I would start tossing the treat, having him catch it and then lower the movement of the treat (shaping it down) so that I am either delivering it to his mouth or dropping it quietly on the floor so that he collects it and then catches me up for another. I then would give him the option of exploring by sniffing or coming back in for another calmly delivered treat. Shaping his energy levels and arousa down to nice levels.

How do we know if the treat, delivered after the barking reinforces his barking or enables him to calm down? The proof is in the behaviour we see more of. This was a few minutes later.

What I observe at 0.09 – 0.13 in the video is that he is on the verge of another barking episode. Previously, one of the other things I would do when I saw these behaviours following a bout of barking, would be to immediately throw a big load of treats on the ground in front of him. Having previously taught him to search for treats on the ground, I can then use this tactic for two purposes

  • reinforce the lower arousal behaviour
  • give him something else to do under the same conditions

By doing this, and having built up a long and deep history of searching, this behaviour will then resurge, the searching, not the barking and bouncing. Over time, I can then further shape this to more of what I want.

According to the literature, spontaneous recovery and resurgence are two slightly different things, depending on the conditions they occur. I’m still learning the full differences myself but they are similar enough that it should cause any confusion if I have been mistaken in identifying which is at play. Deeper understanding on my part means I’ll be better able to apply the science to help change his behaviour.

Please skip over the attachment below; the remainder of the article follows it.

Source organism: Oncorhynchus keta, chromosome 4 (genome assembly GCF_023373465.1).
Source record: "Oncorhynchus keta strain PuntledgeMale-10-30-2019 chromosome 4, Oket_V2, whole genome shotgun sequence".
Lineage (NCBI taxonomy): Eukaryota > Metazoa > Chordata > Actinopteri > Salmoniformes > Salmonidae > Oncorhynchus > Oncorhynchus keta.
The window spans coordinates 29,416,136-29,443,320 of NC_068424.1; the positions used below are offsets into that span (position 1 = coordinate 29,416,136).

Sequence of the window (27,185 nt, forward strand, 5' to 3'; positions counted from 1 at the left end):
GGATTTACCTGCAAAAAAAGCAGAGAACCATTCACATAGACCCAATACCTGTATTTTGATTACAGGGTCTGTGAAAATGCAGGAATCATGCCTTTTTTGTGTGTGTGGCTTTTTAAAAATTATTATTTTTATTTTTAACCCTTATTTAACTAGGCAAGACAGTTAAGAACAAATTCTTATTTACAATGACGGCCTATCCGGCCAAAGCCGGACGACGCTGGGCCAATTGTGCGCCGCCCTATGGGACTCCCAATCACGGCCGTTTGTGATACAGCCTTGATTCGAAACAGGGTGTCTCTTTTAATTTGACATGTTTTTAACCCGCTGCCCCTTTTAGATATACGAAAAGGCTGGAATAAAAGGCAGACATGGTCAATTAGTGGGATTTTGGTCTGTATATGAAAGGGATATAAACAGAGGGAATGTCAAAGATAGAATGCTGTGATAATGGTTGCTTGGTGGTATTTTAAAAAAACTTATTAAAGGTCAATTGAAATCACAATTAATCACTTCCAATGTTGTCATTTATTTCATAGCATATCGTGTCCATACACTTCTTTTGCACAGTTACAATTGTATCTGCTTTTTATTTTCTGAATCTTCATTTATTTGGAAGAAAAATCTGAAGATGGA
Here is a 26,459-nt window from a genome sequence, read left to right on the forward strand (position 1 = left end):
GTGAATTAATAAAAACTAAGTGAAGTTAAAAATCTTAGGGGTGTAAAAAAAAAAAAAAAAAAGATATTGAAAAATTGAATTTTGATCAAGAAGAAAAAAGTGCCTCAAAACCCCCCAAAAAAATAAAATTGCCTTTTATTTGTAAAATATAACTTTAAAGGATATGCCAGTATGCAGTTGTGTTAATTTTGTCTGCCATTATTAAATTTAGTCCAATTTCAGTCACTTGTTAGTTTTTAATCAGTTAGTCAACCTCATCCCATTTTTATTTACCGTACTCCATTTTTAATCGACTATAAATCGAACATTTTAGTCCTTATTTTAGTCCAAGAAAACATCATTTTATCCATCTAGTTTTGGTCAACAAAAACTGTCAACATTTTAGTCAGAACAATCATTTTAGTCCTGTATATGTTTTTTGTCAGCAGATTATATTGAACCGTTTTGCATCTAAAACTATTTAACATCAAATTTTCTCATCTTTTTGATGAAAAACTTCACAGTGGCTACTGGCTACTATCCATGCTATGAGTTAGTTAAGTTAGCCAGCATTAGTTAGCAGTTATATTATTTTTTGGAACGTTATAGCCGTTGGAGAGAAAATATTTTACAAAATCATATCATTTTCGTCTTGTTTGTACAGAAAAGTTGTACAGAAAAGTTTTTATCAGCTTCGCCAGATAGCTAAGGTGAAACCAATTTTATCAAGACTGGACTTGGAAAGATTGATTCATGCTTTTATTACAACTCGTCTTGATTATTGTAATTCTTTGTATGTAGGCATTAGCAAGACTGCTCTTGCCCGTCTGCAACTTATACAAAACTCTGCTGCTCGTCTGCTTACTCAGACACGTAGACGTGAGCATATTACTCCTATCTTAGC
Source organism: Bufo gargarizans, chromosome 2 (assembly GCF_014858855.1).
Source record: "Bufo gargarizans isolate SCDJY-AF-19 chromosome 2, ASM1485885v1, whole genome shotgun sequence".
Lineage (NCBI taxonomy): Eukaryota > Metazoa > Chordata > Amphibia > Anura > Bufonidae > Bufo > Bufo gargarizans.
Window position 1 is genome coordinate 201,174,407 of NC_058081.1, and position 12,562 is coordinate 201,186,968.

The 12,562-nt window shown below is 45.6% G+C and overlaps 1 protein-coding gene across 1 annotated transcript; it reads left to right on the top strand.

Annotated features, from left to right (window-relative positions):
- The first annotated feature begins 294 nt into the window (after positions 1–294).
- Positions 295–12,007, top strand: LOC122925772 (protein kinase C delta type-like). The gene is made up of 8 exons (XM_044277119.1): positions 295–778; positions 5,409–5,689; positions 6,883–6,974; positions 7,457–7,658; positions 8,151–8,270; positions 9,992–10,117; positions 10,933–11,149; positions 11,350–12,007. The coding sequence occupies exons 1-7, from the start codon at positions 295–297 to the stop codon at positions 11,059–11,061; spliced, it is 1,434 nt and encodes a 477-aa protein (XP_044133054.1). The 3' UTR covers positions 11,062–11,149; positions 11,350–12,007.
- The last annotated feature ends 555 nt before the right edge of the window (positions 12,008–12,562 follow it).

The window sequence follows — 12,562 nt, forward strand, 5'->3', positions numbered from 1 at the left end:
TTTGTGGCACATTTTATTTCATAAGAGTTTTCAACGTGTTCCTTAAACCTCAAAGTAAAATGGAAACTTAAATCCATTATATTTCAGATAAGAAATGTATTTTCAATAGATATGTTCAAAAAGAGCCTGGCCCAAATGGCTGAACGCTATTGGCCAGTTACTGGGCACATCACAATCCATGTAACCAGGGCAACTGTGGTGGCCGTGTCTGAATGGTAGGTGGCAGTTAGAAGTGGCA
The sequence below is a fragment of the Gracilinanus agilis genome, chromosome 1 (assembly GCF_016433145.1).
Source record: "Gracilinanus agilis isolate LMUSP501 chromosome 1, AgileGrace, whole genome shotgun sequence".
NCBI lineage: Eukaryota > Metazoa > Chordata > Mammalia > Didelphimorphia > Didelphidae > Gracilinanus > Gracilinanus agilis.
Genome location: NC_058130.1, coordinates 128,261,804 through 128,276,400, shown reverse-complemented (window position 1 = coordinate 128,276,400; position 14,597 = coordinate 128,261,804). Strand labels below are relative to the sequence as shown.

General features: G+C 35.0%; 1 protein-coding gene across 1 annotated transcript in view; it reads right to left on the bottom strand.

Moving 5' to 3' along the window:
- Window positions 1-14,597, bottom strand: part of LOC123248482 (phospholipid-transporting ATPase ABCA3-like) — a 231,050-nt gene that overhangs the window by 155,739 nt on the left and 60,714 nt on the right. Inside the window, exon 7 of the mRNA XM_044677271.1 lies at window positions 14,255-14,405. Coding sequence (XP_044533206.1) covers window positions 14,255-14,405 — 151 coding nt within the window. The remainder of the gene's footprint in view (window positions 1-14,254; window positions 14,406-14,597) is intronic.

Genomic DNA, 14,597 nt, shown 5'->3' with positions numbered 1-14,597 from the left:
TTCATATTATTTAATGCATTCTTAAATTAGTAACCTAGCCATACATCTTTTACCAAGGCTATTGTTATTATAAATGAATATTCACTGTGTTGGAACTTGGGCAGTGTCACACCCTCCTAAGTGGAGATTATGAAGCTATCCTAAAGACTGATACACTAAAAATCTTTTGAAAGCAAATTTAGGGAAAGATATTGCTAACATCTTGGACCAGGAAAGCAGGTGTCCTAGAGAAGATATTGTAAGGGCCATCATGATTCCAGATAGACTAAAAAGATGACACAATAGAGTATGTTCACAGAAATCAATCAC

His behaviour is information about how I need to plan my next training session.

Learning never stops. Happy training.

Logan – part 26 – what we take for granted


I’m picking away at several books just now as part of my own learning. One of them is The Archaeology of Mind by Jaak Panksepp and Lucy Biven. Page 382-384 talks of Play Deprivation in ADHD-type Impulse Control disorders in both humans and animals.  One of the suggestions for human children who have been diagnosed (labelled?) with ADHD is that half an hour of active play before lessons helps them concentrate more on learning. I do my best not to attach labels to him but we research where and when we can and labels can be useful as long as we are all talking about the same thing.

Reading this over the festive break, I allowed Logan and Watson supervised play for around 30 minutes in the mornings, with frequent short breaks to stop arousal getting too high and then letting them go back to playing again. After they had played and then cooled down, I headed off to the park with the boy for some ninja BAT. When we do our ninja BAT, we are concentrating both on BAT around other dogs as well as BAT walks which help build that BAT experience he needs. We did this around seven times over the two week festive period.

The weather has been truly foul here today and yesterday and he really does not thank me for taking him out in the freezing cold rain despite the rather snazzy coat we bought for him. This evening, we did some play with toys, clicker training and some search stuff at home which he really enjoys.

I then took him out for a walk around the neighbourhood. Ordinarily at night he is really vigilant and will watch (eyeball) every shadow and movement and he can be vocal around people and dogs. Tonight, BAT style, he bimbled around, sniffed, walked really calmly with me, sniffed some more, we did a few jumps over a railing, sniffed some more, and then walked around the church gardens, sniffing some more. He was looking and acting like a normal dog. Two dogs walked along the other side of the road (around 30ft away) and he had a little look and then went back to sniffing.

These walks are what I  miss with my dog and they are what many take for granted. The last year has been relentless with him but the hard work is paying off for us and these moments shine through. These will become more normal rather than stand out.